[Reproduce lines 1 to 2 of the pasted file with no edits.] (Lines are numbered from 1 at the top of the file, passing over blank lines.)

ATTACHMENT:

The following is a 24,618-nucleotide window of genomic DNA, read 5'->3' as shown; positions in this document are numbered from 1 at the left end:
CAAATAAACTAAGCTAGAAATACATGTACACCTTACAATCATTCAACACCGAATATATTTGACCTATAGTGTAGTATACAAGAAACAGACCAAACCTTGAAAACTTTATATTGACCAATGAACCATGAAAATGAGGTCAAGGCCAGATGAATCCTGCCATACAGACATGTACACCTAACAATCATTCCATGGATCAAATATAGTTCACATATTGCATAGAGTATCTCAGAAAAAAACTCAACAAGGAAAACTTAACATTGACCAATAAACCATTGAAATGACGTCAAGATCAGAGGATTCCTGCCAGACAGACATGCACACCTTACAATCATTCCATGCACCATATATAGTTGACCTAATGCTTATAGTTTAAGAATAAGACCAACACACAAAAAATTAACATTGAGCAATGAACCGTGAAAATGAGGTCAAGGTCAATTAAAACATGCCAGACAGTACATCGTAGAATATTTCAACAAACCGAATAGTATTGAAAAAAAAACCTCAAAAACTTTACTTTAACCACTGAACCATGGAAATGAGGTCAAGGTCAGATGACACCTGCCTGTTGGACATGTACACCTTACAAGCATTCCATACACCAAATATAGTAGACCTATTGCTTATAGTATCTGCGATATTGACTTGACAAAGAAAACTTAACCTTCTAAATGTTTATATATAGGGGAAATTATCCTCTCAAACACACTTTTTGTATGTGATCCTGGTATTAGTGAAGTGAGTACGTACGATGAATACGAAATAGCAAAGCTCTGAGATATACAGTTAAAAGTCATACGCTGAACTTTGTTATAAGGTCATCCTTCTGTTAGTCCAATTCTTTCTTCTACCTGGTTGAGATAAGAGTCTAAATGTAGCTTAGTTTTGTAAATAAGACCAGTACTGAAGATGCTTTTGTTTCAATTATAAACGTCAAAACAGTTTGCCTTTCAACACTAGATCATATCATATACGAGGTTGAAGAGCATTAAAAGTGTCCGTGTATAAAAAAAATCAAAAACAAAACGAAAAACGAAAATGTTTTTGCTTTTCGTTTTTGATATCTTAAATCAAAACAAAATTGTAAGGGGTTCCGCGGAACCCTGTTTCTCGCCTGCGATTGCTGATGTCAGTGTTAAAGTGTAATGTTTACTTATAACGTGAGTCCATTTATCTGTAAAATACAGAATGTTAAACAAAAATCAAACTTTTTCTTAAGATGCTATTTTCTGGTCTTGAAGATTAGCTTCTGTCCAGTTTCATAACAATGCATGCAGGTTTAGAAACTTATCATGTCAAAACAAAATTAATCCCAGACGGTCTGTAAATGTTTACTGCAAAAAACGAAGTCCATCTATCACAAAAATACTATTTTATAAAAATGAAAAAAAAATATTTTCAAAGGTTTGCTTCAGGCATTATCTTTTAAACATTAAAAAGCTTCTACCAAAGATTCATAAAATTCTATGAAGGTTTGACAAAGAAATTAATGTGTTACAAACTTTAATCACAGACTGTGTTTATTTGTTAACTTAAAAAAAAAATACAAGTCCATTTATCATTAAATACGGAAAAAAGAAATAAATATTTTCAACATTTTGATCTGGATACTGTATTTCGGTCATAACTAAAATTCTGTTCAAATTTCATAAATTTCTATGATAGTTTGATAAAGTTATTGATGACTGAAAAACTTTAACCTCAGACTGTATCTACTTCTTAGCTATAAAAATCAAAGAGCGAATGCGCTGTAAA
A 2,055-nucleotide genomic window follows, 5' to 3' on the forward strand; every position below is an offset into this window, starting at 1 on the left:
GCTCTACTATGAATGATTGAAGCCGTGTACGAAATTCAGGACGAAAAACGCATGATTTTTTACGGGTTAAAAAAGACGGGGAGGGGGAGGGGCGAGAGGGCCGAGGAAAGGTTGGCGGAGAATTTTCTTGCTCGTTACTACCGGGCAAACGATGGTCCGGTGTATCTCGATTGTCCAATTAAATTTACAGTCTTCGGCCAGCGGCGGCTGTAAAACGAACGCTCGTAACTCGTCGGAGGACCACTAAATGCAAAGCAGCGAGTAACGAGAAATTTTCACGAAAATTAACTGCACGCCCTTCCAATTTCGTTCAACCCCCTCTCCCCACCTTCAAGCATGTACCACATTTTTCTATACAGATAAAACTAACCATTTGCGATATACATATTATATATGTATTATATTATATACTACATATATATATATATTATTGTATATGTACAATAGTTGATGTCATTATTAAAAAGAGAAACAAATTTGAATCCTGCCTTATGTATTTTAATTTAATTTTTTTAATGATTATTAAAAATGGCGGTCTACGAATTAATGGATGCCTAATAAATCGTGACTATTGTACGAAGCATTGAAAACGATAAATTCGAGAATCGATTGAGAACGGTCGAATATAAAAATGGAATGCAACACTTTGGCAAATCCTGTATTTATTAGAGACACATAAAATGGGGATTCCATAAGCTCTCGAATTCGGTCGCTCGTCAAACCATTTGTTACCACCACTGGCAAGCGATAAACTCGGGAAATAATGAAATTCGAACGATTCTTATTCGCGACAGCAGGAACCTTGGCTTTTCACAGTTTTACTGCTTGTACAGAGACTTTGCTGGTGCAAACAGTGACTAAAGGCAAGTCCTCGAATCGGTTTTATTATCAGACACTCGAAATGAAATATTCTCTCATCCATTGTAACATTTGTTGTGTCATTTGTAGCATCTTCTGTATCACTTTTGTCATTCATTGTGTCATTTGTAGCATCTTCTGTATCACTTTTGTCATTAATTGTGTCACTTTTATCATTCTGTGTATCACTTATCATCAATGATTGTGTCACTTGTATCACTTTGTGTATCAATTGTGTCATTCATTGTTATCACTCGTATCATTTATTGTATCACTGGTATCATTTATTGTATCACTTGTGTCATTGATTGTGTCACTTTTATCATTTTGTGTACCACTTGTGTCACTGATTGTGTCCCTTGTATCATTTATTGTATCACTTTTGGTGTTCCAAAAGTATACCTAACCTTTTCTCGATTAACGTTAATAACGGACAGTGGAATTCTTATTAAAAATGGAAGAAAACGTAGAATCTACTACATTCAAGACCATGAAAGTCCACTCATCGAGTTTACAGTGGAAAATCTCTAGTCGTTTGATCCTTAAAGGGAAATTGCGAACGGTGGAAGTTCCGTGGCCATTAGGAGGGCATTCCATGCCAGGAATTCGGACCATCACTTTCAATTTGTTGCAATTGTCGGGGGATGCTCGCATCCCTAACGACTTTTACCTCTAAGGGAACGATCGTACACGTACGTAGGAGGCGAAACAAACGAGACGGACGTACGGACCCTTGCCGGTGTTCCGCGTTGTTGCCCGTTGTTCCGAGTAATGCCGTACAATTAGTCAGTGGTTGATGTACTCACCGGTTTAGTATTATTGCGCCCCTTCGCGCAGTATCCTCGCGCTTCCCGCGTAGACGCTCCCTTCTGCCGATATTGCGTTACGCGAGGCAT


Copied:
The following is a 24,618-nucleotide window of genomic DNA, read 5'->3' as shown; positions in this document are numbered from 1 at the left end:
CAAATAAACTAAGCTAGAAATACATGTACACCTTACAATCATTCAACACCGAATATATTTGACCTATAGTGTAGTATACAAGAAACAGACCAAACCTTGAAAACTTTATATTGACCAATGAACCATGAAAATGAGGTCAAGGCCAGATGAATCCTGCCATACAGACATGTACACCTAACAATCATTCCATGGATCAAATATAGTTCACATATTGCATAGAGTATCTCAGAAAAAAACTCAACAAGGAAAACTTAACATTGACCAATAAACCATTGAAATGACGTCAAGATCAGAGGATTCCTGCCAGACAGACATGCACACCTTACAATCATTCCATGCACCATATATAGTTGACCTAATGCTTATAGTTTAAGAATAAGACCAACACACAAAAAATTAACATTGAGCAATGAACCGTGAAAATGAGGTCAAGGTCAATTAAAACATGCCAGACAGTACATCGTAGAATATTTCAACAAACCGAATAGTATTGAAAAAAAAACCTCAAAAACTTTACTTTAACCACTGAACCATGGAAATGAGGTCAAGGTCAGATGACACCTGCCTGTTGGACATGTACACCTTACAAGCATTCCATACACCAAATATAGTAGACCTATTGCTTATAGTATCTGCGATATTGACTTGACAAAGAAAACTTAACCTTCTAAATGTTTATATATAGGGGAAATTATCCTCTCAAACACACTTTTTGTATGTGATCCTGGTATTAGTGAAGTGAGTACGTACGATGAATACGAAATAGCAAAGCTCTGAGATATACAGTTAAAAGTCATACGCTGAACTTTGTTATAAGGTCATCCTTCTGTTAGTCCAATTCTTTCTTCTACCTGGTTGAGATAAGAGTCTAAATGTAGCTTAGTTTTGTAAATAAGACCAGTACTGAAGATGCTTTTGTTTCAATTATAAACGTCAAAACAGTTTGCCTTTCAACACTAGATCATATCATATACGAGGTTGAAGAGCATTAAAAGTGTCCGTGTATAAAAAAAATCAAAAACAAAACGAAAAACGAAAATGTTTTTGCTTTTCGTTTTTGATATCTTAAATCAAAACAAAATTGTAAGGGGTTCCGCGGAACCCTGTTTCTCGCCTGCGATTGCTGATGTCAGTGTTAAAGTGTAATGTTTACTTATAACGTGAGTCCATTTATCTGTAAAATACAGAATGTTAAACAAAAATCAAACTTTTTCTTAAGATGCTATTTTCTGGTCTTGAAGATTAGCTTCTGTCCAGTTTCATAACAATGCATGCAGGTTTAGAAACTTATCATGTCAAAACAAAATTAATCCCAGACGGTCTGTAAATGTTTACTGCAAAAAACGAAGTCCATCTATCACAAAAATACTATTTTATAAAAATGAAAAAAAAATATTTTCAAAGGTTTGCTTCAGGCATTATCTTTTAAACATTAAAAAGCTTCTACCAAAGATTCATAAAATTCTATGAAGGTTTGACAAAGAAATTAATGTGTTACAAACTTTAATCACAGACTGTGTTTATTTGTTAACTTAAAAAAAAAATACAAGTCCATTTATCATTAAATACGGAAAAAAGAAATAAATATTTTCAACATTTTGATCTGGATACTGTATTTCGGTCATAACTAAAATTCTGTTCAAATTTCATAAATTTCTATGATAGTTTGATAAAGTTATTGATGACTGAAAAACTTTAACCTCAGACTGTATCTACTTCTTAGCTATAAAAATCAAAGAGCGAATGCGCTGTAAA